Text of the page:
Is a Single Fingerprint Enough to Convict? 

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Contrary to popular imagination — and C.S.I. plotlines — it often takes much more than a single fingerprint to accurately identify a killer.

In fact, convictions based on a single piece of forensic evidence have historically resulted in cases of wrongful conviction, argue South African criminologists Adebola Olaborede and Lirieka Meintjes-van der Walt.

While fingerprint matching, for example, is now a common tool in law enforcement investigations, there is still a lack of sufficient empirical studies that conclusively establish the uniqueness of the fingerprints, according to a study published in South Africa’s Potchefstroom Electronic Law Journal.

“There is no testing conducted that shows the statistical significance of a match to establish the probability of two fingerprints being identical,” the authors write.

As such, Olaborede and Meintjes-van der Walt urge courts to take a cautionary approach when relying on a single piece of evidence, arguing that corroboration with other forms of evidence linking the accused to the crime should be required.

Categorized as circumstantial evidence, forensic evidence relies on inferences to connect it to a conclusion of fact. In court, forensic expert witnesses analyze the scientific foundations of the evidence, testifying on the application of forensic techniques to the evidence obtained at a crime scene.

Nevertheless, a person can be convicted on the evidence of a single witness — though the authors identify a growing number of cases in which false convictions have stemmed from a lack of scientific validation of a single piece of evidence.

In recent years, investigations have linked forensic pattern-matching methods such as latent fingerprint analysis, bite mark analysis, microscopic hair analysis, and firearms identification to the wrongful convictions of innocent people.

“The wrongful conviction of an innocent person, especially on a single piece of evidence, poses serious risks for the victim and the society at large,” the authors write.

“Wrongful conviction is a clear miscarriage of justice that affects the fundamental rights of the convicted person.”

What’s driving this dangerous development?

According to Olaborede and Meintjes-van der Walt, a lack of adequate standards for the scientific reliability of pattern-matching methods can result in the high possibility of error in the interpretation of evidence, threat of bias, and absence of reliable operational procedures.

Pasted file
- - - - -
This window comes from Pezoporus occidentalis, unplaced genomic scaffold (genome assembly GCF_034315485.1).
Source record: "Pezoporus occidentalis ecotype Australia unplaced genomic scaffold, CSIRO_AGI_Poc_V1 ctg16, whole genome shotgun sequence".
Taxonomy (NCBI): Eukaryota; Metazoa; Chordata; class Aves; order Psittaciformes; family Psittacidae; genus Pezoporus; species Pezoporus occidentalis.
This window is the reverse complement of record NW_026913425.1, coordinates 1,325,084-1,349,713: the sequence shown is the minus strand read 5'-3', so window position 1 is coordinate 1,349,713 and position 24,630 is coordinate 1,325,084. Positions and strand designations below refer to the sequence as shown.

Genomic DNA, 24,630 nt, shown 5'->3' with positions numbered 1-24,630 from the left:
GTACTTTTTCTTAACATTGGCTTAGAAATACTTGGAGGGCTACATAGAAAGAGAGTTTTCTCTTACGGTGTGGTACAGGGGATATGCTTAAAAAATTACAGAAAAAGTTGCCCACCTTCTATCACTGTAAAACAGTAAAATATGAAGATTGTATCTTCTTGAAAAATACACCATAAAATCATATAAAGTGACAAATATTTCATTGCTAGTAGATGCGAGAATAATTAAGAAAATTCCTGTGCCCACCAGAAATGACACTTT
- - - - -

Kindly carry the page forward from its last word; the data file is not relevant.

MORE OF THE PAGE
Consider the scientific inconsistencies associated with latent fingerprint analysis: as part of this process, a latent print examiner analyzes the impression of a fingerprint obtained at a crime scene and the fingerprint of the accused, presenting the conclusions in court as examiner’s testimony.

Olaborede and Meintjes-van der Walt acknowledge thart latent fingerprint analysis has been recognized as a relatively reliable forensic method.

But scientific shortcomings afflict other forensic pattern-matching methods, all of which can contribute to the wrongful identification and conviction of innocent people.

In one high-profile case, the Federal Bureau of Investigation conducted a faulty fingerprint analysis that resulted in the misidentification of Brandon Mayfield as the perpetrator of multiple terrorist attacks on commuter trains in Madrid, Spain in 2004.

These examples underscore the authors’ argument that courts should take a cautionary approach when relying on scientifically invalidated forensic evidence.

“Forensic pattern-matching methods are not error-free and there is the reality of high occurrence of wrongful conviction of innocent persons,” the authors write. “The court must encourage the state to provide additional material evidence, if available, to corroborate the circumstantial evidence.”

Adebola Olaborede is a post-doctoral researcher at the Nelson Mandela School of Law, Faculty of Law, University of Fort Hare, South Africa. Lirieka Meintjes-van der Walt Is Adjunct Professor and Leader of the Law, Science and Justice Research Niche Area, Nelson Mandela School of Law, Faculty of Law, University of Fort Hare, South Africa.

The paper, first published in 2020, was posted online last month.

To access the full article, click here.

Eva Herscowitz is a TCR contributing writer. 

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